ORR provides placement services to UAC to facilitate safe and timely release and to ensure that children are released to family members or other sponsors that can care for the child’s physical and mental well-being. ORR conducts home studies prior to release if safety is in question. ORR also funds follow-up services for at-risk children after release to sponsors from ORR custody.

ORR Responsibilities:

  • Making and implementing placement decisions for the UAC
  • Ensuring that the interests of the child are considered in decisions related to the care and custody of UAC
  • Providing home assessments for certain categories of UAC at risk
  • Conducting follow-up services for certain categories of children
  • Overseeing the infrastructure and personnel of ORR-funded UAC care provider facilities
  • Conducting on-site monitoring visits of ORR-funded care provider facilities and ensuring compliance with ORR national care standards
  • Collecting, analyzing, and reporting statistical information on UAC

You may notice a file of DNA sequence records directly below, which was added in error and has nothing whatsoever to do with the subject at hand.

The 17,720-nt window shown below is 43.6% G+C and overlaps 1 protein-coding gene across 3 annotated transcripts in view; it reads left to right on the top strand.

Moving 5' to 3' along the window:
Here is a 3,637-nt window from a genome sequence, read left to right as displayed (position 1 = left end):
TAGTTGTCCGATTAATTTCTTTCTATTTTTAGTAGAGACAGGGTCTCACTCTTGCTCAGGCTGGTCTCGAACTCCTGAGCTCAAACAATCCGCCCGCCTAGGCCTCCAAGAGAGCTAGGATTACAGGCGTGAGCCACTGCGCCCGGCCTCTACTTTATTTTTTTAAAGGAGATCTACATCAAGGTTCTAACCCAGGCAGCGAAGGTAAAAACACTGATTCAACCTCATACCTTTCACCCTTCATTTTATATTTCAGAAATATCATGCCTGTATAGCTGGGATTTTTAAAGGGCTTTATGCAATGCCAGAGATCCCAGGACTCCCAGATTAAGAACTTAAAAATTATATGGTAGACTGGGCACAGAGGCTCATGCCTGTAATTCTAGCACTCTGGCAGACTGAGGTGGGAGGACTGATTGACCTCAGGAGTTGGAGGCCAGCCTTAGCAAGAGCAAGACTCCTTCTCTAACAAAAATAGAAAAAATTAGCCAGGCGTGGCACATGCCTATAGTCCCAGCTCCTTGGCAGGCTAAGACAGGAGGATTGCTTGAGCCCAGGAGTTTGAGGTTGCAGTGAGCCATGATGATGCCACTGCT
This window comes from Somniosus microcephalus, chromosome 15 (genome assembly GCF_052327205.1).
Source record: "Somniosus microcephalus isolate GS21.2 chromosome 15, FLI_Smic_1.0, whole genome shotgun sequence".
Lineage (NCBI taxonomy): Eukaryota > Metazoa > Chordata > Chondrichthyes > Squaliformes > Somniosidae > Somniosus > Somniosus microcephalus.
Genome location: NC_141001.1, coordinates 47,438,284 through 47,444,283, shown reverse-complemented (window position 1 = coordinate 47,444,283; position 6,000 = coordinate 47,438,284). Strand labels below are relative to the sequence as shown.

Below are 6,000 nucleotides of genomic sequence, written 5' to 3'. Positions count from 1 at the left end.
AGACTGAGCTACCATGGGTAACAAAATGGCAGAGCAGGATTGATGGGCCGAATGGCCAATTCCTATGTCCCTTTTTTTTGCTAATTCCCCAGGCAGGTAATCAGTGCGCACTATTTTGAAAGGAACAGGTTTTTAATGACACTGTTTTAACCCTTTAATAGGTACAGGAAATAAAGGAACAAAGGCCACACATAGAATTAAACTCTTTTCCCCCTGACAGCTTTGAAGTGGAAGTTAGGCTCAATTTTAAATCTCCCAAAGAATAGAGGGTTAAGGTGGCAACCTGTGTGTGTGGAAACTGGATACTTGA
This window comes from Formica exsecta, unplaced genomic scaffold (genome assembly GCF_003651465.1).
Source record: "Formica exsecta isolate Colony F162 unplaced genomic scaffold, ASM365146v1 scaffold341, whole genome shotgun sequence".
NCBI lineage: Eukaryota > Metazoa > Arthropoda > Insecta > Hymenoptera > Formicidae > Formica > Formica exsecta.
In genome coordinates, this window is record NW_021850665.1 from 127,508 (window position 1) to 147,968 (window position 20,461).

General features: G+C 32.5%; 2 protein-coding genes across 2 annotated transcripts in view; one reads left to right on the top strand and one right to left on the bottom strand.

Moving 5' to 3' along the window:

• Providing training to federal, state, and local officials who have substantive contact with UACs
  • Developing procedures for age determinations and conducting these determinations along with DHS
  • Granting specific consent for state court jurisdiction over children
  • Cooperating with the Department of Justice’s Executive Office for Immigration Review to ensure that sponsors of UACs receive legal orientation presentations
  • Ensuring, to the greatest extent practicable, that all UAC in custody have access to legal representation or counsel
  • Reunifying UAC with qualified sponsors and family members who are determined to be capable of providing for the child's physical and mental well-being

In order to help UAC access legal representation to the greatest extent possible and practicable, ORR coordinates a legal access project. The legal access project provides UAC with presentations on their rights, conducts individualized legal screenings, and builds pro bono legal representation capacity. Many UAC meet conditions that make them eligible for legal relief to remain in the United States including asylum; special visas for children who have been abused, neglected, or abandoned by the parents or guardian; special visas for victims of severe forms of trafficking and other types of criminal violence; or adjustment of status for those who have a legal resident or citizen family member.

Contact Information

Office of Refugee Resettlement
Administration for Children and Families
901 D Street, SW
Washington, DC 20447
Phone: 202.401.9246
Fax: 202.401.1022